Since the orange warlock was elected in 2016, we charmed ones, the othered, have been on the verge: of radical and outward protest, of retaliation to this violent and highly visible era of toxic white masculinity.
ARTILLERY BEST IN SHOW 2017
Moving well past a theme dominant in recent contemporary fine (and popular) art, Friedman’s brilliantly curated (and gorgeous) show of painting saw us through to a deeper, more complex and nuanced—and richly generative—consideration of identity in the 21st century
What are the contours of gender? Is there a range of conditions that determine gender along a curve or spectrum we can visualize or somehow represent, measure or analyze? Is there a focal point we can identify that will turn it in one direction or another?
Engender, a group exhibition curated by Joshua Friedman at Michael Kohn Gallery, represents an amalgam of familiar visual tropes, albeit shattered ones. Ideas about identity, sexuality and personal choice are brought to the fore in this stunning line up that includes the likes of Nicole Eisenman, Hernan Bas, Jansson Stegner and many others.
The construct of what makes us male and female is perhaps one of the most obdurate that we as a society face. More often than not, in our need to make comfortable our understanding of things not simply defined, we seek to classify in extremes, simplifying what should be a delightful spectrum into simplistic, unthreatening terms of black and white.
Before Kohn had fully installed its exhibition of paintings that address the fluidity of gender, collectors had already bought 70% of its contents. Of the 17 artists in the show, buyers came hungry for the names Loie Hollowell, Jesse Mockrin, Tschabalala Self, Jansson Stegner, Emily Mae Smith and Christina Quarles.
As Hollywood continues to reckon with widespread allegations of sexual assault and toxic masculinity, L.A.’s art scene has offered some solace in the form of the binary-smashing exhibit “Engender.” The show, which opened at Kohn Gallery this weekend, attracted a tide of progressive arts patrons, including actress and survivor Rose McGowan, who is currently leading the charge against Harvey Weinstein and gendered power dynamics in the industry.
“Engender” is a group exhibition featuring seventeen contemporary artists who are revolutionizing the way one visualizes conventional gender as exclusively male or female. Through painting, a medium that has traditionally embraced this binary, these artists are pushing the genre in new, unprecedented directions, challenging the ways in which paintings can be used to deconstruct and rewrite conventional notions of personal identity.
“Engender” opened this week at Kohn Gallery in Los Angeles. The group show is curated by Joshua Friedman, and investigates the way gender is explored in painting by 17 contemporary artists. The medium has traditionally approached male and female as a binary. Today, that’s being challenged by artists like Hernan Bas, Natalie Frank, Nathaniel Mary Quinn, Nicole Eisenman, and more. Whitewallspoke with Friedman about the exhibition, on view through January 13, 2018.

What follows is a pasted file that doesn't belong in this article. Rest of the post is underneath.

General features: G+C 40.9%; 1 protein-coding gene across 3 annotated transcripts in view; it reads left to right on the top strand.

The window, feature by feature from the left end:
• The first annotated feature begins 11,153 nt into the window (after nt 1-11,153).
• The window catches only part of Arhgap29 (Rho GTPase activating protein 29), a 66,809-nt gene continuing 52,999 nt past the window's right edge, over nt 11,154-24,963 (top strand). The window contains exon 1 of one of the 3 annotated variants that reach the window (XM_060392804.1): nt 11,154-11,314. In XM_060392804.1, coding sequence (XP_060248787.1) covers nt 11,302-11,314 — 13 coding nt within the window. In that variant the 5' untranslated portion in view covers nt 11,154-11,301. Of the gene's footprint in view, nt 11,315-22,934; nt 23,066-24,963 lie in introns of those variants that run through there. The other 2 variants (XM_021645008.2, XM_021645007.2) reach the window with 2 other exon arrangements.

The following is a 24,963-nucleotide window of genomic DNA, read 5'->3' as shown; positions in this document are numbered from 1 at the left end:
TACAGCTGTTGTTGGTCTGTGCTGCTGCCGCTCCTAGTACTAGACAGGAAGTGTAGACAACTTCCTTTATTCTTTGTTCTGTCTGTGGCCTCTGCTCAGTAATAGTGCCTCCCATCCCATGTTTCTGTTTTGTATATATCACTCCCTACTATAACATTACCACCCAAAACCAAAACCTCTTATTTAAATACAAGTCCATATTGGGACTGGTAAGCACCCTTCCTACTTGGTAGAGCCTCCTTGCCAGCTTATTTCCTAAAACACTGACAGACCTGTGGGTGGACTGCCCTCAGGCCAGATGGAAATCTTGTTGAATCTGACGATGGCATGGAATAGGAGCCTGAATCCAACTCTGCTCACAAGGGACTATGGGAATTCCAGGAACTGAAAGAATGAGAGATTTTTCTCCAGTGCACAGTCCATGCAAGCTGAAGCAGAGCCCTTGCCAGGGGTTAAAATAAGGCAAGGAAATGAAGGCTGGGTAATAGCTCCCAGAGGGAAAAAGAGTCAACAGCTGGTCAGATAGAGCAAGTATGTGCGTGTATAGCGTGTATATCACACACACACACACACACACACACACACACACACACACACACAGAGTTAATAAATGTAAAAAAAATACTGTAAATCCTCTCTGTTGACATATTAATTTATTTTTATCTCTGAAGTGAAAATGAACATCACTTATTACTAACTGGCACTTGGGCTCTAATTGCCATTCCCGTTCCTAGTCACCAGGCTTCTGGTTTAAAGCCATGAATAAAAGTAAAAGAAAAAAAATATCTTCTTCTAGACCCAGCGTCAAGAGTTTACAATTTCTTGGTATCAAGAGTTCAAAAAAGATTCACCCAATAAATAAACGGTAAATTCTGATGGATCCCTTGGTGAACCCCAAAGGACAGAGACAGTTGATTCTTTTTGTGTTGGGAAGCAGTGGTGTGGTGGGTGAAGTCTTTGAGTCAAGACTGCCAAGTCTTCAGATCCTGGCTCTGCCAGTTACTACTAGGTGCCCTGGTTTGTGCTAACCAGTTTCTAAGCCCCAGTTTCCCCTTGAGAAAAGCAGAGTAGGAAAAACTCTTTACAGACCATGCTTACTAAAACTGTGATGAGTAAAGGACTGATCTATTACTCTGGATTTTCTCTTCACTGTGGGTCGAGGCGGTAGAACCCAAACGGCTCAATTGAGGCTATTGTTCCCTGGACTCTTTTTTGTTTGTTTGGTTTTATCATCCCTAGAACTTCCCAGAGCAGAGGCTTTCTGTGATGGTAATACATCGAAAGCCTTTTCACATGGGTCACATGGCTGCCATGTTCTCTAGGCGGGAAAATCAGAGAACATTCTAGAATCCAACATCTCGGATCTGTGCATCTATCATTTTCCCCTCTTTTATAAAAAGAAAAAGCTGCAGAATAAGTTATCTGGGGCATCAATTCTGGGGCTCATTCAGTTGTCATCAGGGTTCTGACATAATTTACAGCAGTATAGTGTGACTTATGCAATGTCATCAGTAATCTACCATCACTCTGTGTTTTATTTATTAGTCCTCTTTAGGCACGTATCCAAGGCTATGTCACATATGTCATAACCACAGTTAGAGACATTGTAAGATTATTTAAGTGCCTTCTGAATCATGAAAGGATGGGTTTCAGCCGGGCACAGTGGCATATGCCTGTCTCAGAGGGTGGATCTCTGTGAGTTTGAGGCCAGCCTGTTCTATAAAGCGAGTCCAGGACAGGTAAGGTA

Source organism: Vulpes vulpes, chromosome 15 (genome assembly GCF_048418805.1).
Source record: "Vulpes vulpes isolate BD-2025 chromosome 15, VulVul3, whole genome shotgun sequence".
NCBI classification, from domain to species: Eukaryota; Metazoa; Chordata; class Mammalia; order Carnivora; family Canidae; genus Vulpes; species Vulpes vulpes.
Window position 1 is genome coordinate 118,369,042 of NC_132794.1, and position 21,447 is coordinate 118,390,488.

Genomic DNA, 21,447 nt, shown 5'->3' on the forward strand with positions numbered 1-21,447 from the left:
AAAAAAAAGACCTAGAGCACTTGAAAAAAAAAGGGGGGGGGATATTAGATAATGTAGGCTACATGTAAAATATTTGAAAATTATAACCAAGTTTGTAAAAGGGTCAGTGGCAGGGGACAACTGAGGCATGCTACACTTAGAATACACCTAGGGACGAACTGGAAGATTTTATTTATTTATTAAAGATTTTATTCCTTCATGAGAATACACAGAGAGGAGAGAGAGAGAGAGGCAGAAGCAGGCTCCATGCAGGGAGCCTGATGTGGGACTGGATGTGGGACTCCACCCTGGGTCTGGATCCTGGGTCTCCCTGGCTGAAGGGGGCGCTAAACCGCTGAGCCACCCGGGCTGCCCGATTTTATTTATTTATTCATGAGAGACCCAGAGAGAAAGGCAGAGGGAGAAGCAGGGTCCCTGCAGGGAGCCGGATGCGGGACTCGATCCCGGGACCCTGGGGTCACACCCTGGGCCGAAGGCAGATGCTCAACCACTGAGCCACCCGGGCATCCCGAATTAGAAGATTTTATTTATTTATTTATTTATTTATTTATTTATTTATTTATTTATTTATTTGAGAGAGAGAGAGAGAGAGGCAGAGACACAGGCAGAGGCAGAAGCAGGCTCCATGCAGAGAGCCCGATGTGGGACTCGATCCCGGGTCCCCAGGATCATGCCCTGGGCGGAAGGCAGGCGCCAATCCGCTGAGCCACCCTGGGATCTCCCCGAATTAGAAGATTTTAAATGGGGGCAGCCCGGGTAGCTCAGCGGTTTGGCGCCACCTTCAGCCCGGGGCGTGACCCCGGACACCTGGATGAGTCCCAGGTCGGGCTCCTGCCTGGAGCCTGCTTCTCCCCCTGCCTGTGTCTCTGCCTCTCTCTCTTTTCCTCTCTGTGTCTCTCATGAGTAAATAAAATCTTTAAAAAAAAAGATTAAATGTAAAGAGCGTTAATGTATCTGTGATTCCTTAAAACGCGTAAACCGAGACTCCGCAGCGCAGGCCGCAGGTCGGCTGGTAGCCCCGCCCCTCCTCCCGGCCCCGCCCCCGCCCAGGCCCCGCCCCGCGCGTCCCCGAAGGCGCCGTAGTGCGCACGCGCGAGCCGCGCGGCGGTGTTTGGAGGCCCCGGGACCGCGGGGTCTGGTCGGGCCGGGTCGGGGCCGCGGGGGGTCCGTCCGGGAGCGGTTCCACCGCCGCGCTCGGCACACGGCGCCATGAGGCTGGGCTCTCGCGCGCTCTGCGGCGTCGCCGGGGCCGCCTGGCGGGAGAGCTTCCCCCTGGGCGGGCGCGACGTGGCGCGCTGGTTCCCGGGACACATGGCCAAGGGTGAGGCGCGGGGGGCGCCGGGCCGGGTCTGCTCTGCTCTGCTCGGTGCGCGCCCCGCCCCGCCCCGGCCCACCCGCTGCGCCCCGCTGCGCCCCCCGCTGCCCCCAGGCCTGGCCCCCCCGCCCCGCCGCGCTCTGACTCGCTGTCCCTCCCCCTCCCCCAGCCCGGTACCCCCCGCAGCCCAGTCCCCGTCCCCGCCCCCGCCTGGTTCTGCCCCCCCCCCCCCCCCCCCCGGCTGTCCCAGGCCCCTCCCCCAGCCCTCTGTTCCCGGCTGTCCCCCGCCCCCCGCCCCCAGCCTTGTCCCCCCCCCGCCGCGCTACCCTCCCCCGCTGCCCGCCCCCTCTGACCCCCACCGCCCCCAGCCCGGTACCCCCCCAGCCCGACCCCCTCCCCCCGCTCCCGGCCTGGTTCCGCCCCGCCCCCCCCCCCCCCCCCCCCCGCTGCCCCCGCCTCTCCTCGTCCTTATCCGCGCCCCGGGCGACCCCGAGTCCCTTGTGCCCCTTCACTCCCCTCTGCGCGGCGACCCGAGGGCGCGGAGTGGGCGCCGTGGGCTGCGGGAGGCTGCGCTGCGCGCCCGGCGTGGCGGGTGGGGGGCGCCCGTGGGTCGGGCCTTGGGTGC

Since its inception in 1985, Kohn Gallery in Los Angeles has become one of the most important sites of contemporary art in the city, founded by former Flash Art editor Michael Kohn. In 1986, the gallery mounted an exhibition of Andy Warhol’s Campbell’s Soup Boxes, just weeks prior to the pop icon’s death.
“Engender,” at Kohn Gallery. A new group show looks at the ways in which 17 contemporary artists are approaching the topic of gender through painting, picking apart the idea of the binary in ways that are figurative, expressive and abstract. This includes works by figures such as Hernan Bas, Tschabalala Self, Mequitta Ahuja and Nathaniel Mary Quinn.
The 17 painters included in “Engender,” a show at Los Angeles’s Kohn Gallery, aim to tackle these questions. The artists, ranging from well-known figures like Nicole Eisenmanand Hernan Bas to rising stars like Firelei Báez and Tschabalala Self, contribute to a conversation about how to expand and deconstruct the visual language of gender identity.
Gender is a constantly shifting, mutating, and expanding concept. How do you tackle something constantly in flux, shifting in perceptions and expectations? A few recent exhibitions have seen the art world take on gender, particularly “Trigger: Gender as a Weapon and as a Tool” at the New Museum.
Kohn Gallery in Los Angeles recently announced their upcoming Fall exhibition, Engender, focusing on male and female gender classifications. Through works by seventeen contemporary artists the show will examine this timely topic attempting to revolutionizing the way we visualize conventional gender as exclusively male or female.